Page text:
From Texas NMA Member Ted Levitt
On late Sunday afternoon, December 2, 2018 I was involved in a traffic accident. I haven’t been in an accident in over 39 years. Who was at fault is still not clear but I was given a ticket for failing to yield the right of way to the other driver even though she made a left turn in front of me. The ticket required me to contact the court within 15 days and make a plea.
On Tuesday, December 11, 2018, I drove to the court house to speak to the Judge (JP). When I entered the JP’s office his clerk said I had to fill out a plea form first where I had to enter a plea of Guilty, Not Guilty, or No Contest.
If I plead not guilty, I could not speak to the judge and a trial date would be set. Only if I plead guilty or no contest could the JP speak with me while I was there. I ran my options through my head and decided to plead no contest and speak with the judge.
The judge invited me into his office and we discussed my ticket. Fortunately for me, the judge was a knowledgeable and understanding individual.
What the judge explained was that the Texas State Trooper that gave me the ticket had no choice. He was required to write a ticket for every accident.
I asked the judge why? Would he write a ticket for someone who had a stroke or heart attack while driving and hit a tree with no injuries to another individual or to another vehicle? The judge said yes.
He also said he could not dismiss my ticket, or any other traffic ticket, because only the District Attorney or DA could. The judge said based on the information I gave about my accident, he would have dismissed my ticket if it was in his power. We discussed my ticket/case and I decided to take his offer of leaving my plea of “No Contest”, paying a fine of $180.00 and getting a 30-day deferred adjudication option.
If I had decided to change my plea to “Not Guilty” the judge said the trooper would testify at trial that he believed I was at fault and I would most likely be convicted, have to pay the $180.00 fine, pay $60.00 in court costs and have the ticket on my record and no deferred adjudication. Also, if the DA pushed I might have to take a defensive driving course at a cost of about $100.00 and 8 hours of class time.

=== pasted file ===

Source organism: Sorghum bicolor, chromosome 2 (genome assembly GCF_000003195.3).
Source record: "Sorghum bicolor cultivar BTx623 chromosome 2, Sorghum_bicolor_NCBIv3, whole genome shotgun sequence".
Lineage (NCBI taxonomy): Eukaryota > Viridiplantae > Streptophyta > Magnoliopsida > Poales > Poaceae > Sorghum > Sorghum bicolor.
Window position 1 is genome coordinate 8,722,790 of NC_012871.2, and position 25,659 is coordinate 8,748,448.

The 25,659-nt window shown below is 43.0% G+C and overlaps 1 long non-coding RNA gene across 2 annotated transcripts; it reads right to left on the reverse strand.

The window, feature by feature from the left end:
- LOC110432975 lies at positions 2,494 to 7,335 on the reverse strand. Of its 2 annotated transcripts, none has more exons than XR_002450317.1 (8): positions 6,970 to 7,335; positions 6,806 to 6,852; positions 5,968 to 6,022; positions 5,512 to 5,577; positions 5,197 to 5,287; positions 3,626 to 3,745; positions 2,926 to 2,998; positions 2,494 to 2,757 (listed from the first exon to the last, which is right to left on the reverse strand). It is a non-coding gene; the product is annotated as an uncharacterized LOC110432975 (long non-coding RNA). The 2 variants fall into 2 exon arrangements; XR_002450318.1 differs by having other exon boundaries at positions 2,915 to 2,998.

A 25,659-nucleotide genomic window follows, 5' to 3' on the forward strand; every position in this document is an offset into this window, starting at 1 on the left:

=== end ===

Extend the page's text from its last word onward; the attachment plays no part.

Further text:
With the deferred adjudication option, (and if I don’t have another ticket within the next 30 days) my ticket will be dismissed and not appear on my driving record and I don’t have to take a defensive driving class.
I thanked the judge and paid the clerk my fine of $180.00. When I got home I looked at my receipt for the ticket. This is how the $180.00 breaks down;
- Deferred disposition fee $77.90
- Arrest fee Dept. of Public Safety $5.00
- Building service fee $1.00
- Consolidated court cost $40.00
- Courthouse security fee $3.00
- Indigent defense fund $2.00
- Jury service fee $4.00
- Justice court technology fee $4.00
- Moving violation fee $ .10
- State traffic act fee $30.00
- Support of judiciary fund—county $ .60
- Transaction administration fee (credit card payment) $2.00
- Support of Judiciary Fund—state $5.40
- Truancy prevention fee $2.00
- Uniform traffic act $3.00
For a total of $180.00
Why did I not fight the ticket?
Based on the discussion I had at the accident scene with the State Trooper who insisted I was at fault even though the other driver made a left turn in front of me together with what the judge explained to me what he thought the outcome of a trial would be—basically the likelihood of paying more in a fine, having the ticket on my record and not being able to get deferred adjudication and my ticket dismissed, I took the safe and cheaper way to go.
From family and friends who live in other states you can see Texas charges higher ticket fines and fees than most others.